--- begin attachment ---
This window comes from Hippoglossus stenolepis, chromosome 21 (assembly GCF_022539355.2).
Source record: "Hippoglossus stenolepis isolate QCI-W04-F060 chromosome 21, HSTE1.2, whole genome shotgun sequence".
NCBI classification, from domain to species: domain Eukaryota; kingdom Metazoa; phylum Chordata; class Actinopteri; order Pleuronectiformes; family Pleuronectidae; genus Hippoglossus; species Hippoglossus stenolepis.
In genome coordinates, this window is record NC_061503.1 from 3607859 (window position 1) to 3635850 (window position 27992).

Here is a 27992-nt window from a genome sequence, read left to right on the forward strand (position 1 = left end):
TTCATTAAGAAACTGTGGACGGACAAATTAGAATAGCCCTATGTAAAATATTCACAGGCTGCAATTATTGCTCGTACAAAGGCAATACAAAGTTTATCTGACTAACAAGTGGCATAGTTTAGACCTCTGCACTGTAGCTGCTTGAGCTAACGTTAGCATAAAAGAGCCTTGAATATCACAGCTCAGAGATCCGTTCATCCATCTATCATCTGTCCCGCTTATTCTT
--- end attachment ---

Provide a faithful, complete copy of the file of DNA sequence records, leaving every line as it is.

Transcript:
This window comes from Hippoglossus stenolepis, chromosome 21 (assembly GCF_022539355.2).
Source record: "Hippoglossus stenolepis isolate QCI-W04-F060 chromosome 21, HSTE1.2, whole genome shotgun sequence".
NCBI classification, from domain to species: domain Eukaryota; kingdom Metazoa; phylum Chordata; class Actinopteri; order Pleuronectiformes; family Pleuronectidae; genus Hippoglossus; species Hippoglossus stenolepis.
In genome coordinates, this window is record NC_061503.1 from 3607859 (window position 1) to 3635850 (window position 27992).

Here is a 27992-nt window from a genome sequence, read left to right on the forward strand (position 1 = left end):
TTCATTAAGAAACTGTGGACGGACAAATTAGAATAGCCCTATGTAAAATATTCACAGGCTGCAATTATTGCTCGTACAAAGGCAATACAAAGTTTATCTGACTAACAAGTGGCATAGTTTAGACCTCTGCACTGTAGCTGCTTGAGCTAACGTTAGCATAAAAGAGCCTTGAATATCACAGCTCAGAGATCCGTTCATCCATCTATCATCTGTCCCGCTTATTCTT